The Minnesota State Fair is back this week to remind us what we like about our state and about each other.

Minnesotans, it turns out, really, really like looking at fish.

Every year, crowds gather in the cool oasis behind the Minnesota Department of Natural Resources building. A concrete pond filled with clear water from the fairgrounds well swirls with schools of fish, from silvery minnows to a scaly sturgeon so huge that children mistake it for a shark.

Some of the newest stars and gars of the 2023 fair are swimming in a tank at the state fish hatchery in St. Paul, getting ready for their debut.

"I'm biased, but I think the fish are the best thing at the fair," hatchery supervisor Genevieve Furtner said. Judging by the huge crowds that circle the fish pond throughout the 12-day run of the fair, other Minnesotans agree.

She lifted the lid of a tank and studied some of the fish the staff pulled from the Mississippi and Minnesota rivers last week, looking for a good mix of sizes and species for the exhibit. Carp, smallmouth bass, a sinewy gar.

Some of the fish in the DNR pond have made more trips to the fair than your average Minnesotan. Returning the fish to the rivers after the fair would risk spreading disease, so the fair fish spend the bulk of the year relaxing in a secret DNR pond.

"They like living life without any of our interference," Furtner said. "So that's what we give them."

Yes, somewhere in the Twin Cities, there's a pond stocked 11 months out of the year with walleye, pike, trout, bass, catfish, paddlefish, muskie and at least one 50-inch sturgeon. No, the DNR will not say where.

Those are Minnesota's fish. And some of them have names.

Smokey, Glutton, Sheriff and Mochi arrived at the DNR hatchery last week, sloshing stylishly inside a red Yeti cooler. It's not just baby birds and fuzzy animals that state wildlife officials rescue.

The fish – bullhead, bluegills and a yellow perch — had been kept in a home aquarium for years by a young angler who was leaving for college. He couldn't bear to eat or euthanize his pets and was responsible enough to know that dumping a fish out of an aquarium into a lake isn't good for the fish or the lake. (That's how Burnsville ended up with an invasion of goldfish the size of footballs in Keller Lake.)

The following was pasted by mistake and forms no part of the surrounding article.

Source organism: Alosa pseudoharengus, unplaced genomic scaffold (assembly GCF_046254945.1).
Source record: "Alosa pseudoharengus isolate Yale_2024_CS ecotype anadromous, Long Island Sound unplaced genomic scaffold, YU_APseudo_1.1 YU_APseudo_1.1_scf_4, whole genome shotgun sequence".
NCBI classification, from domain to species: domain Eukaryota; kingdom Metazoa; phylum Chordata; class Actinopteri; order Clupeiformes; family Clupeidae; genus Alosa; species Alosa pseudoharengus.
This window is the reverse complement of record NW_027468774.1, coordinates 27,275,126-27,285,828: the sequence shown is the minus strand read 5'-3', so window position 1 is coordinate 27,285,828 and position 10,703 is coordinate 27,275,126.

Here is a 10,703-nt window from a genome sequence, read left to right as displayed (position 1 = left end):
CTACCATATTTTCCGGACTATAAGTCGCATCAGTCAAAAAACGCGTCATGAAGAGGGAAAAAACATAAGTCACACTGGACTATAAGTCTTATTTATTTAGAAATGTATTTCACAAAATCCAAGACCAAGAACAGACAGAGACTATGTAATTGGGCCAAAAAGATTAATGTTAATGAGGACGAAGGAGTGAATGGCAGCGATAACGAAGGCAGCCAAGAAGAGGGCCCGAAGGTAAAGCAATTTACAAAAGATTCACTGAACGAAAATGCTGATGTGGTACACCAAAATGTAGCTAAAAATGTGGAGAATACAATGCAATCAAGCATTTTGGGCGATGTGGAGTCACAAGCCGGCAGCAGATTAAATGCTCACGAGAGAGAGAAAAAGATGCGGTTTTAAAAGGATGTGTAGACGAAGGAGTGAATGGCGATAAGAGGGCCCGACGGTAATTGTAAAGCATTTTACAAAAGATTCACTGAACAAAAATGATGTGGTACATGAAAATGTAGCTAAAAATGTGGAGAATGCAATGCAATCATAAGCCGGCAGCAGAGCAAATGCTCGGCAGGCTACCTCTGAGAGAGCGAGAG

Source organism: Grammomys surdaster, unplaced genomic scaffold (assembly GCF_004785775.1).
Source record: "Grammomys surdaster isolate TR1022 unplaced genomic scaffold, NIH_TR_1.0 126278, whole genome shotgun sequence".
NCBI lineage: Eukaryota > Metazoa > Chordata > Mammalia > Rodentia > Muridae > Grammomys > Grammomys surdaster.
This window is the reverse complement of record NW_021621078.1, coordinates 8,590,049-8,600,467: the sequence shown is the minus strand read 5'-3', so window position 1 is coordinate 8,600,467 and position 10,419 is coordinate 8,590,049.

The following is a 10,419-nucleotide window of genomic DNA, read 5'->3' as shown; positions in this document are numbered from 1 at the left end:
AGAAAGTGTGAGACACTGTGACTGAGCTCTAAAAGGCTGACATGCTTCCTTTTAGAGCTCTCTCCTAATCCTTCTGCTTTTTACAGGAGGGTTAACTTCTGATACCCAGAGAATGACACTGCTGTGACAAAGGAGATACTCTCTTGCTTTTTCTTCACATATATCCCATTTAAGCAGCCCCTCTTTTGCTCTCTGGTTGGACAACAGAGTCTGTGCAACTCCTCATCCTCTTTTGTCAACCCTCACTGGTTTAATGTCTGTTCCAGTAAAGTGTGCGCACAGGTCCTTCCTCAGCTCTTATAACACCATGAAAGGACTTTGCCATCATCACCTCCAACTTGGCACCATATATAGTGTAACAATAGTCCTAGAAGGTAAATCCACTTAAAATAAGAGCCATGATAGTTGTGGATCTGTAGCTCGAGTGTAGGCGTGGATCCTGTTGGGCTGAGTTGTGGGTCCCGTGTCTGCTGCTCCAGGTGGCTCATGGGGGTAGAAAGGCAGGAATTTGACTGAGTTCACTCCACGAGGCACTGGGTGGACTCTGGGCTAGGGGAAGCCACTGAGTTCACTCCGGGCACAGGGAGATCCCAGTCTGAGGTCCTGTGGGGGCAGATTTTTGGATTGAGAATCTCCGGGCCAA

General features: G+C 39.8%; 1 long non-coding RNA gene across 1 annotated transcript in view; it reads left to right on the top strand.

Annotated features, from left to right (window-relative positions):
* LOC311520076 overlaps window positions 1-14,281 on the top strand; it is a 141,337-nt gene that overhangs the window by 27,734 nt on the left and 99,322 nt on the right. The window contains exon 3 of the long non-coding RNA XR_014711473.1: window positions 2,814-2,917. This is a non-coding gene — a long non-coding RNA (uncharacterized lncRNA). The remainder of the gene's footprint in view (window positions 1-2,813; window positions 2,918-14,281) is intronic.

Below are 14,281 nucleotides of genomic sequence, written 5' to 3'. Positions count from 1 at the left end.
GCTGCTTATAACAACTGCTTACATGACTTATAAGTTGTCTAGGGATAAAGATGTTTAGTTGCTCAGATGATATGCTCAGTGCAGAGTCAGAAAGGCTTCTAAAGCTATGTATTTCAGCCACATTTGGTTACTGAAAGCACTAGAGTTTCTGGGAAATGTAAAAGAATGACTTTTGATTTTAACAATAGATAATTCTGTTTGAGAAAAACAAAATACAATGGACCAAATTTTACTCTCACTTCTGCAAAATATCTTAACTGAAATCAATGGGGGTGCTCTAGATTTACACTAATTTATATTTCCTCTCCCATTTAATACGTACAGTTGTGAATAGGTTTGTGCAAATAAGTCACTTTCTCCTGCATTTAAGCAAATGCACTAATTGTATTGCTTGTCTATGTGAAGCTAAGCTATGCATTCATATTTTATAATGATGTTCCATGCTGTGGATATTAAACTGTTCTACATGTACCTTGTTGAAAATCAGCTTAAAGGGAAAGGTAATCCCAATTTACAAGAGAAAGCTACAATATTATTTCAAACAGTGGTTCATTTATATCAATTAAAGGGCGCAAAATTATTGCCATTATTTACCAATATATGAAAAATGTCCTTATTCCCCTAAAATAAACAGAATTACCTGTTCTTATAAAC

Perch are not pets, generally. But Minnesota fishing regulations have a kid-sized loophole. Children aged 16 and younger are allowed to bring smaller game fish — under 10 inches — home to display in an aquarium. These fish were large and colorful and had been well-tended for the past six or seven years.

"These are going to look great in our central Minnesota tank," Furtner said, admiring the magnificent stripes and coloring on Sheriff the bluegill.

T.J. DeBates, the east metro area fisheries supervisor, had made the trip to retrieve the fish and had used his own cooler to keep them comfortable on the trip back to the hatchery.

The two fish experts crowded close, watching the new arrivals. Looking at fish is fun even when you do it for a living.

"Underwater, it's a completely different realm," Furtner said. "When you go into it, you feel like you're stepping onto another planet. The fish are like aliens and it's just so fun to be able to interact with them and watch them."

The State Fair fishpond brings that alien world to Falcon Heights. You could go your whole life without making eye contact with a sturgeon or watching a paddlefish chase a minnow.

If you can't make it to the fairgrounds, you can tune into the DNR's fishcam:

Furtner, DeBates and other DNR staff members will be on hand to answer questions, share fun fish facts and listen to your fish stories about the One That Got Away. The DNR Building is on Carnes Avenue, near the Grandstand, across the street from the Star Tribune booth.

The fair opens on Thursday, Aug. 24. Grab a tube of this year's crop art-themed Star Tribune lip balm and tell Mochi the perch we said hi.